A Recycled Mushroom Cloud LAMP

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Introduction: A Recycled Mushroom Cloud LAMP

Here is the prompt: if you have 1 dollar and a light bulb, how can you made yourself a cool lamp?

Find your old toys and Make them into a cool atomic boom lamp that actually function then ! XD

For a trash-recycling project I made this awesome lamp within a dollar budget. You can do it at home too!

※※※ Preparation Status

To make a cool lamp like this is not so hard :) All you need is find materials as below:

**But if you have a budget of 5$ or more that will be much more easier.

·A functional Light bulb ( In the example, a LED bulb with a E-26/27 socket *Found that for an)

·A socket (E-26/27 in the example)

·Wire, two ends wire would be better (In the example, a three end wire *recycled)

·Plugs (usually come with the wire)

·Plastic Bags

·Plastic tubes or cups

·Cottons (In the example the cotton balls originally come from an old toy bear)

· Steel Wire (Stronger wire will be better )

Tools Required:

· Scissors that cuts wire

· Electrical tapes

· Glue ( or glue sticks with glue guns)

· Last but not least, your hands !!

LET'S GET STARTED WITH SIMPLE STEPS !!! XD

Step 1: STEP 1: Prepare Your Material

In the example I've done, the three-end wire I found from an old electrics requires preparation to be used in the lamp.

**IF YOU HAVE A TWO ENDED WIRE, JUST SKIP THIS STEP ( * ̄▽ ̄))

Steps :

**IF YOU HAVE A TWO ENDED WIRE, JUST SKIP S ( * ̄▽ ̄))

1. Cut the wire open

2. Find the GROUND WIRE:

** Different region might have different color for the ground wire, in this example is the green one.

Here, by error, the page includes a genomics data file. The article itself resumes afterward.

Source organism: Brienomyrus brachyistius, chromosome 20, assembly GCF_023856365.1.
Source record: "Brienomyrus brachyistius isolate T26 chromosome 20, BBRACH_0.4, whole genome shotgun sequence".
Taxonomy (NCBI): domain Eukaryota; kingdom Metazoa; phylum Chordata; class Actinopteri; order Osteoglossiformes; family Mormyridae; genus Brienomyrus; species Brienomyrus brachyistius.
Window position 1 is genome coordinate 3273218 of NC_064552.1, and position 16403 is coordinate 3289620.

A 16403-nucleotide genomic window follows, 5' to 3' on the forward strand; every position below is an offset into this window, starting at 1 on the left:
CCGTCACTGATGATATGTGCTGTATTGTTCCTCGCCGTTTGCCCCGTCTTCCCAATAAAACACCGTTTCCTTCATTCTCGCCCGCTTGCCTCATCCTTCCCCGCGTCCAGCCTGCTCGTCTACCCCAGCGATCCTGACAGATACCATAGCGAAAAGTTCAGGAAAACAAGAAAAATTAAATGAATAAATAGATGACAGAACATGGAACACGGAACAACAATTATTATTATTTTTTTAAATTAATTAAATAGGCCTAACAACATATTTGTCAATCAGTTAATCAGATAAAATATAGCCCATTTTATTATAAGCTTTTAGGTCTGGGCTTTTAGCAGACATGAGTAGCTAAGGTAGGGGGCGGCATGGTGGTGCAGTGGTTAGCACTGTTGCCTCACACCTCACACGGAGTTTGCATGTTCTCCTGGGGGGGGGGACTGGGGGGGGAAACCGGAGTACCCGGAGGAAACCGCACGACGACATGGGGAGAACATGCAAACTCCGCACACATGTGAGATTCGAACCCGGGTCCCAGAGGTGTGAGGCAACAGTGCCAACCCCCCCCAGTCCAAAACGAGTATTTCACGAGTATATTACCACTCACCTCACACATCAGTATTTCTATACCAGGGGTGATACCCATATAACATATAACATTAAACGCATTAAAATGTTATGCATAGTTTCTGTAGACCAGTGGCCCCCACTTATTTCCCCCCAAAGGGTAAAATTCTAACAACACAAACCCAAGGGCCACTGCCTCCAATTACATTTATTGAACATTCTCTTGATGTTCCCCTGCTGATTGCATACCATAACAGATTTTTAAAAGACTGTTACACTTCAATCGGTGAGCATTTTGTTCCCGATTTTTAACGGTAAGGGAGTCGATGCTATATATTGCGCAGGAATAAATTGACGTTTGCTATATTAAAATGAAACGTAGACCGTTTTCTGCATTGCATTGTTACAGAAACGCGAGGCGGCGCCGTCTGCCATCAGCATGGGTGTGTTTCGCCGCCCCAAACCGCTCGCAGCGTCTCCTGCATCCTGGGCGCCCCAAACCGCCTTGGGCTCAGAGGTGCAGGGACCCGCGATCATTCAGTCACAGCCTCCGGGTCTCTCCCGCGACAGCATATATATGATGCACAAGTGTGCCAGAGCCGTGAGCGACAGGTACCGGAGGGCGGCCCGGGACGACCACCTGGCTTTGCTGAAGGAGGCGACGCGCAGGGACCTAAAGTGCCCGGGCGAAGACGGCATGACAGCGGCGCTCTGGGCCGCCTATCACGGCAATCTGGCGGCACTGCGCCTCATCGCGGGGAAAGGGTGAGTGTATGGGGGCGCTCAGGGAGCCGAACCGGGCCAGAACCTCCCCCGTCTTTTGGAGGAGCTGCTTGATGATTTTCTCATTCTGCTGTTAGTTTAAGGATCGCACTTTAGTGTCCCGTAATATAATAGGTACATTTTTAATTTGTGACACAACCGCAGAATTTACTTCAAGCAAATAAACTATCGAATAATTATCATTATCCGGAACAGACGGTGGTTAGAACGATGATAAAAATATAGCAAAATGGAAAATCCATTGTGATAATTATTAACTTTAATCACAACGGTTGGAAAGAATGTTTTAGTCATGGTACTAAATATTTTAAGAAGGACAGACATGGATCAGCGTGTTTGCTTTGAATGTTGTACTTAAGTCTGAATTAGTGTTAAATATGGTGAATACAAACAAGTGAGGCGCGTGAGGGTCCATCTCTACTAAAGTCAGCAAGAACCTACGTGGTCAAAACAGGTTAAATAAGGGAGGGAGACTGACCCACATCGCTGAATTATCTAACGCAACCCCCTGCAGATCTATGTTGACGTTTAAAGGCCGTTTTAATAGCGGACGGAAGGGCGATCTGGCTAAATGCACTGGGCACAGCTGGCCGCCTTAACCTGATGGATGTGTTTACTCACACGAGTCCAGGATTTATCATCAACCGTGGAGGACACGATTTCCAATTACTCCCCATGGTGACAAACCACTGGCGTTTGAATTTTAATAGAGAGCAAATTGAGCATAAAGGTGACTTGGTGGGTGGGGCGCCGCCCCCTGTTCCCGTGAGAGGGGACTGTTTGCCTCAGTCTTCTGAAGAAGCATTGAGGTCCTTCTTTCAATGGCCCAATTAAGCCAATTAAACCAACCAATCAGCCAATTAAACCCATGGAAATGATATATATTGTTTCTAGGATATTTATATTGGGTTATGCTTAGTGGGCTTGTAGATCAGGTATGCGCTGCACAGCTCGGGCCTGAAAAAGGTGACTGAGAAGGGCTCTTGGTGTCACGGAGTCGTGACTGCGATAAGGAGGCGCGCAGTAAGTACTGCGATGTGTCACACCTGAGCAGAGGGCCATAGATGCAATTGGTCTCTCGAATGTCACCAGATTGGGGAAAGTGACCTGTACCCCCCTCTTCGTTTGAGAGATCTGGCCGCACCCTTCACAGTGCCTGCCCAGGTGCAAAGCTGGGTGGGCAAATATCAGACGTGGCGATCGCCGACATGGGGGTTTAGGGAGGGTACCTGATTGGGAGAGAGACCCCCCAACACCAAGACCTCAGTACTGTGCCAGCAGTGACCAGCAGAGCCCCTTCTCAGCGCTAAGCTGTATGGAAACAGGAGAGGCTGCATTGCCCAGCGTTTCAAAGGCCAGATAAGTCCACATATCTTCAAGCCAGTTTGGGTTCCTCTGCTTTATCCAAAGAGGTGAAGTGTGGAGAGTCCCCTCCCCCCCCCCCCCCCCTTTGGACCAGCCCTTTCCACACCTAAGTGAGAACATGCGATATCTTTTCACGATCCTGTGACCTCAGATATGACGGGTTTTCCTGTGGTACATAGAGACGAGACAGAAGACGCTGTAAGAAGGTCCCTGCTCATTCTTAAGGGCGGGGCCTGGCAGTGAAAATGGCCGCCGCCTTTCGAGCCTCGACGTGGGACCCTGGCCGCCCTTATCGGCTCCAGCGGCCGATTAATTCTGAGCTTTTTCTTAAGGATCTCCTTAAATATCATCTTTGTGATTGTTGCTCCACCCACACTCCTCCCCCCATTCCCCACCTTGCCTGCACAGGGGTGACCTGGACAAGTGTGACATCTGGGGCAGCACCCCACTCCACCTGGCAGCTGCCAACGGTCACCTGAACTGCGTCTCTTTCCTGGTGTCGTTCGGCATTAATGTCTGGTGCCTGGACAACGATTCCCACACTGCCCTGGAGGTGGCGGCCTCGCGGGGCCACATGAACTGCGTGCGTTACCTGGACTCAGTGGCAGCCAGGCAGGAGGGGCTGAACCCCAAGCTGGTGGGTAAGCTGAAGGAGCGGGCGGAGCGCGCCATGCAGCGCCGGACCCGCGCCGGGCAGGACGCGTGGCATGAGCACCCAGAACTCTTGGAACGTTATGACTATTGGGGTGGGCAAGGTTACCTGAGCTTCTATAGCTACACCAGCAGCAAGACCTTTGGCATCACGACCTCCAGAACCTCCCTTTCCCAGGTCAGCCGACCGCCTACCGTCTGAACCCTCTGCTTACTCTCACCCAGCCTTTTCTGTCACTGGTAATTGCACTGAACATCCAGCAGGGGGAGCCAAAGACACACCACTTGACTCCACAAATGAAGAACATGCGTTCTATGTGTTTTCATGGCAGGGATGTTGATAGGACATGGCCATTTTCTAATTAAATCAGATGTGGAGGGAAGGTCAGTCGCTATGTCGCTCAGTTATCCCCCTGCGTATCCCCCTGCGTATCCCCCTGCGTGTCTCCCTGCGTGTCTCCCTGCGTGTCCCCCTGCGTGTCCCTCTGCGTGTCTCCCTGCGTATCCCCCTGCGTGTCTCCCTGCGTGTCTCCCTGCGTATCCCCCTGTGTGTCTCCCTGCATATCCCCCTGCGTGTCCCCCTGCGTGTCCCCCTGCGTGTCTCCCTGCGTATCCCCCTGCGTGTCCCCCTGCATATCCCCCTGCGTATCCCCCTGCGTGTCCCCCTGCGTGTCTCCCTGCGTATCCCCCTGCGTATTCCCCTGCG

Find the color for the ground line accordingly :http://www.allaboutcircuits.com/textbook/reference...

3: Cut the ground wire short to Insert the Steel wire inside.

4: Use electrical tapes and firmly cover-up the entire cut-open wires.

And now you have a wire ready for use with two ends :)

Step 2: Step 2: Make the Frame

This Step is divided into two parts: Make the base ||| Make the frame for the diffuser

ONE: Make the base

Use the wire that already attached to a much stronger Steel wire, and fold the wire in spiral shape.

Leave a small part of the wire in order to plug the lamp in :)

After make sure that the base can stand by itself, Use tapes or Wires to bundle the wire into place :)

TWO: Make the diffuser Frame

Use plastic tubes (straws) or plastic strips ( Cut out from a wasted plastic cup) to form a shape for the cloud itself:

** Find reference pictures for mushroom cloud will be helpful.

Then cover the frame up with plastic bags collected from the street or at home!

**Transparent plastic bags will be better to use, for the light effect will be stronger and prettier to see in the following steps :)

Step 3: Step 3: Attach the Cloud

NOW IT'S PERSONAL FAVOURITE STEP :D

·Use those cotton balls and attach those little fuzzy balls on the plastic cloud shape XD

· Simply use glue or hot glue ; Don't apply too much glue on the plastic surface or the cotton balls might get messed up in the end

· Rub the cotton ball to make it fuzzy and cute

·Then attach the base according to the Mushroom Cloud picture, too

Step 4: Step 4: Wire the Lamp

Wire the lamp according to the tutorial on-line XD

I personally use this video on youtube ↓ ↓ ↓:

Then there you have the functioning lamp :D

Step 5: Step 5: Enjoy Your Atomic Bomb Shape Lamp !

Carefully turn on the lamp and Enjoy XD

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56 Discussions

wow man, that is so awesome!

if you use a conventional light bulb yes, but not with led light bulb (low power = Low heat)

http://i.imgur.com/vV39zSv.gif

0
user
tab328

2 years ago

instead of an e-26 led light bulb you could use a wall wart and solder some leds in, the heat would be in the adapter that's not inside the lamp, and you can disperse the leds throughout and/or have multiple colors and flashing/fading ones as well.

0
user
GregQ

2 years ago

You killed a teddy bear for this? Say it ain't so! Somewhere there's a flaccid bear stretched out like a dead jellyfish;( Anyway, I did a similar thing back in '90 using urethane foam w/some blacklight paint that made it glow @ the top. Good job! No more bruins though, I can';t bear it!

1 reply